Everyday Icons: The Prop Stylist

Curious to read the ins and outs of a career in styling? Read our interview with prop stylist extraordinaire Ginny Branch!

Image Credit: Ali Harper

Ever wondered what it would be like to shop, arrange and photograph products all the live long day? Of course, there's much more to being a prop stylist than the aforementioned highlights, but Ginny Branch makes it look just as easy. With clients like Anthropologie, Gap and Kinfolk, she's carved out a living doing what she loves - all day, every day. Read our inspiring interview with one of our favorite (extra)ordinary role models:

OK, so the life of a stylist feels so crazy glamorous. But it's way more than shopping all day, right? (Right?) Tell us what a day in the life of Ginny Branch is like.

Well, it's not glamorous but I truly, madly, deeply love what I do. A typical day looks something like this:

7:30-10:00 am: Answer emails and social media time. Somewhere in there, I squeak in a decaf coffee and develop new ideas/moodboard/storyboard for both myself and clients.

10:00 am-1:00 pm: Resourcing, whether it be shopping or scouring the city/internet for props for photoshoots or for new props to add to my prop stash. This involves an insane amount of loading and unloading bags of goods (which is super fun in the Georgia summer heat #psyche #false). This is also usually when I have meetings with all of the incredible photographers, artists, designers, and clients that I am fortunate enough to work with. One of the best parts of my job is the insanely talented people I work with who all help me be a visual storyteller because of their beautiful work.

1:00-5:00 pm: This is usually when I am pow-wowing with my team for photoshoots or events. We also spend a horrible amount of cleaning and organizing our studio. I detest cleaning but it is such an integral part of what stylists do. This is also when a lot of pre-production and prep work happens which can be anything from designing, crafting, or helping my talented pal and studiomate

Amy Osaba

with floral arranging. Over the last year, a team and I have been further developing


, a year round little school where we offer classes, crafternoons, workshops, and small gatherings to further connect and nurture the needs of artists/designers/stylists/


movers and shakers.

5:00-7 pm: I try and devote this time to spending with my stud of a husband, sweet beagles, dear friends, or supportive family. Balance is not my strength but I always want to have some quiet time with the people I love the most. I used to have a great system of going on walks with friends in the early morning or in the evening and I need to start that again. Also, remind me to start yoga...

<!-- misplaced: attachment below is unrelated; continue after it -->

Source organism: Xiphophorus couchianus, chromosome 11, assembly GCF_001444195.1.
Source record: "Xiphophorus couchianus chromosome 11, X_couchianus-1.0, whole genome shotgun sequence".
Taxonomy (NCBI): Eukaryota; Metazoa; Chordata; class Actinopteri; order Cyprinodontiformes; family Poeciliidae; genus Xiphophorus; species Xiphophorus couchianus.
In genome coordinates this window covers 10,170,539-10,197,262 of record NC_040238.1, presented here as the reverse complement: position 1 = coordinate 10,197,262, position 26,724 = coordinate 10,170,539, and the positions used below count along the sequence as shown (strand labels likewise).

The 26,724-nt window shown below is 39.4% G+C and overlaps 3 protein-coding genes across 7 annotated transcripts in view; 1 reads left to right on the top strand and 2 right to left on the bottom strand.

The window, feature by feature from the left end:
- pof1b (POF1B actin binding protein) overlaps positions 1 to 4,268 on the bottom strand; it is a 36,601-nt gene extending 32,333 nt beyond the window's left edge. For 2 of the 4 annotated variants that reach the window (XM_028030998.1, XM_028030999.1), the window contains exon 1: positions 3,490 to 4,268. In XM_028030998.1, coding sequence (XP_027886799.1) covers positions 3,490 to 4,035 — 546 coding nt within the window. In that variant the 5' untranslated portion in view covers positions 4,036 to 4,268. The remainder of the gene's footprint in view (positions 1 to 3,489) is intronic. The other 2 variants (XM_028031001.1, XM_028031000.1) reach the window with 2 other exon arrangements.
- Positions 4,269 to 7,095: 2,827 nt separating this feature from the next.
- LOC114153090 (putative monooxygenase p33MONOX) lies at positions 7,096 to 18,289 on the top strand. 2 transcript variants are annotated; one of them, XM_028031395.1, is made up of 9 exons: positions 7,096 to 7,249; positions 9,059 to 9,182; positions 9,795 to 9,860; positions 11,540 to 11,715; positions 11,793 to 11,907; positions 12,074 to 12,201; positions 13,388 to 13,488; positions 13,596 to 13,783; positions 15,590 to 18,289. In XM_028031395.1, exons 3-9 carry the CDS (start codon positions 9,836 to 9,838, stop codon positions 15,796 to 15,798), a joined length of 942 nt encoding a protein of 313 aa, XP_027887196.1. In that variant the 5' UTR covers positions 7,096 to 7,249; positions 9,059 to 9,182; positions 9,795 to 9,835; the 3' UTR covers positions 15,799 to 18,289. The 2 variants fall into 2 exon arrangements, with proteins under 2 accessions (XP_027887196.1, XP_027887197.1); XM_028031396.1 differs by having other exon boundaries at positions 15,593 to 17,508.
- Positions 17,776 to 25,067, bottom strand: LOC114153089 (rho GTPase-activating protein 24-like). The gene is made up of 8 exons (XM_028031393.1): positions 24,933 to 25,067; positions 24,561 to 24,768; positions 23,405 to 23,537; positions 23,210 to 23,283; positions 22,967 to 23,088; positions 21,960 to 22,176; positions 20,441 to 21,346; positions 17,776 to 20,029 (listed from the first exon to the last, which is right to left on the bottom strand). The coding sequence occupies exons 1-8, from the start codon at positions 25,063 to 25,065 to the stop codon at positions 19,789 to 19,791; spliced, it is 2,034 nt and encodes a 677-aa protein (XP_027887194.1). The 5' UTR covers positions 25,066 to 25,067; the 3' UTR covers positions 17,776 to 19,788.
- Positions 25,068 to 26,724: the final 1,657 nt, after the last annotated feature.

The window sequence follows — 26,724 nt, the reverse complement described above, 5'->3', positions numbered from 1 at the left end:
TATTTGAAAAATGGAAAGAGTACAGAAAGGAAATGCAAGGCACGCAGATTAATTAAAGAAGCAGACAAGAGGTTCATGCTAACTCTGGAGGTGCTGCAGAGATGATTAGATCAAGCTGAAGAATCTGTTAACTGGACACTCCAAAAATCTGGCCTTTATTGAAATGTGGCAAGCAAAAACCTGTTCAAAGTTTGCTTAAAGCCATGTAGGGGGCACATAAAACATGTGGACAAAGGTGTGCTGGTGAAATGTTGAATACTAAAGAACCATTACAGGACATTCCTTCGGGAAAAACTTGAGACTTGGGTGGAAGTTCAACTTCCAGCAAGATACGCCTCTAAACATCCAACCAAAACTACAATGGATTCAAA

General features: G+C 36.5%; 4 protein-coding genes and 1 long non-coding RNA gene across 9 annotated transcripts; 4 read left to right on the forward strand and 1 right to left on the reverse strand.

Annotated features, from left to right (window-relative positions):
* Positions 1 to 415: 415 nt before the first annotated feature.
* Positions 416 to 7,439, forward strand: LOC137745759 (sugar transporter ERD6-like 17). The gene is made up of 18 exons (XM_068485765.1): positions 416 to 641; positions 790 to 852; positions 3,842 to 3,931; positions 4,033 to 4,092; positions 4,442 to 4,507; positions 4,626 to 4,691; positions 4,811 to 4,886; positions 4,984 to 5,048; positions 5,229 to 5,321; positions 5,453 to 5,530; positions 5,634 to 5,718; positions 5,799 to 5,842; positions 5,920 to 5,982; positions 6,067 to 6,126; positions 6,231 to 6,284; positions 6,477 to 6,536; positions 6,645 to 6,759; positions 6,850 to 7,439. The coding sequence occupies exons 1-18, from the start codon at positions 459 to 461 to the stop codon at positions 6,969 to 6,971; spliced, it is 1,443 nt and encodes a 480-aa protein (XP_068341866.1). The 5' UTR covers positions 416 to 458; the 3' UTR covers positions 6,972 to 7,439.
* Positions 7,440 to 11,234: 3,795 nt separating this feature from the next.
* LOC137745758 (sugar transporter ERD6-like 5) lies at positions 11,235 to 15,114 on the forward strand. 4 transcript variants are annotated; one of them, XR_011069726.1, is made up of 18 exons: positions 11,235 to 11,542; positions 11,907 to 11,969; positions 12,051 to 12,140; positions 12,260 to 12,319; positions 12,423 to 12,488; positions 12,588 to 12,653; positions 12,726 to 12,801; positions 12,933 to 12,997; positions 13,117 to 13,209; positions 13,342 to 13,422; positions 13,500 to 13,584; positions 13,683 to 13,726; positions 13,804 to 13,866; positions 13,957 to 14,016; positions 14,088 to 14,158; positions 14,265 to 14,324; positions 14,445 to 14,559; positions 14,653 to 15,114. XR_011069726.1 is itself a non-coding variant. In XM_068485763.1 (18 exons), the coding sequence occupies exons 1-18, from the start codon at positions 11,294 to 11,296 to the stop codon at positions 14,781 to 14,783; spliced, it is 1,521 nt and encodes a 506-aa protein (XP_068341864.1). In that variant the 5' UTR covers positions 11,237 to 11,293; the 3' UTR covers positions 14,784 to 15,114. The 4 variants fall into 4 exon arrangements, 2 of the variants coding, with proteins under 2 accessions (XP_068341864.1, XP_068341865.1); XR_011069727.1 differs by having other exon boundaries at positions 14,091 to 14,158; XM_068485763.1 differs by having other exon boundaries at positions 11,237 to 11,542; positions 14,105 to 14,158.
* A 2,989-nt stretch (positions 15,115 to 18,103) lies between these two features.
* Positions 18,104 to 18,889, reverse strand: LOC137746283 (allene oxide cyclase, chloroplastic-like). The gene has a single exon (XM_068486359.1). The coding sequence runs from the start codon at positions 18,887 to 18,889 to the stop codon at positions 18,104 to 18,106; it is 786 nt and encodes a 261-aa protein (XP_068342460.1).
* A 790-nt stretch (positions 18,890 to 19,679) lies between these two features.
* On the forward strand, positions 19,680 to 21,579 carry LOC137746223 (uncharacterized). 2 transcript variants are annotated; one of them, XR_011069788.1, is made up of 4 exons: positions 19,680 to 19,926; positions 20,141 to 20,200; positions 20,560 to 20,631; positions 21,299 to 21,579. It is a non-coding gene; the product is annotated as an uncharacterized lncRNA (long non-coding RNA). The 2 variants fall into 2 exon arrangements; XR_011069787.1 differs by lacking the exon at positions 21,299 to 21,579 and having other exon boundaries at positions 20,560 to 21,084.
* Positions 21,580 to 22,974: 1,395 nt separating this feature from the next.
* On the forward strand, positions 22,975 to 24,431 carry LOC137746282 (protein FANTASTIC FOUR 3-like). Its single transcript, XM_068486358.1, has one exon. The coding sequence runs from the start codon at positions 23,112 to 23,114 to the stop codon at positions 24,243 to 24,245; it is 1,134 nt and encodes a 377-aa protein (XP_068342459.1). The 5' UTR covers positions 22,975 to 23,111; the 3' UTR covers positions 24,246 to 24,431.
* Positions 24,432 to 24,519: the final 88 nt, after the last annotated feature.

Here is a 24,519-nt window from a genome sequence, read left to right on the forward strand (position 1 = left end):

7:00-2:00 am: I circle back to answering emails, keeping up with social media, and developing creative direction for clients. Creative Direction/Consulting is a major leg of my business and I have clients in several different timezones so I try and be available during their workdays as well.

Wow, we're exhausted just reading that! So how did you become a stylist? What has your creative path looked like, with all its twists and turns?

I studied Fashion + Fibers at SCAD in Savannah, GA and had about 5 different internships in New York with various designers and magazines like Kenneth Cole, Libertine, Slow and Steady Wins the Race, Costello Tagliapietra and Nylon Magazine. I moved to New York and worked in retail for Marc Jacobs which evolved to visual merchandising at Maison Martin Margiela, which is such a natural transition to styling. I briefly interned for two different stylists in Atlanta before deciding to branch out on my own.

Any particular challenges in your career or personal life? And how did those challenges shape your current life philosophy?

So many challenges! How long do we have? First of all, I highly recommend assisting for someone for at least a year to learn mistakes on someone else's dime. I have made so many costly mistakes that just make me cringe. Also, running your own business is expensive and unfortunately requires a lot of personal sacrifices that can often impose on your spouse/partner. My husband deserves a medal for being so supportive and patient. I also joke that there should be support groups for people married to entrepreneurs. Also, a huge kudos to mothers who work. Y'all are my personal heroes. I also find I feel extremely guilty all day long because I can never accomplish everything on my to-do list and I constantly worry I am letting someone down. I am a huge people pleaser and I want everyone to be happy, all the time. Which is insanely unrealistic and I'm trying to not let perfect be the enemy of good. I also stopped comparing a long time ago. I love that phrase "comparison is the thief of joy" so I try not to let others (or myself) get discouraged. In fact, I genuinely find delight in the success of others so I'm constantly trying to offer that perspective. It's a lot more fun being a cheerleader than a Debbie Downer. Better for your soul...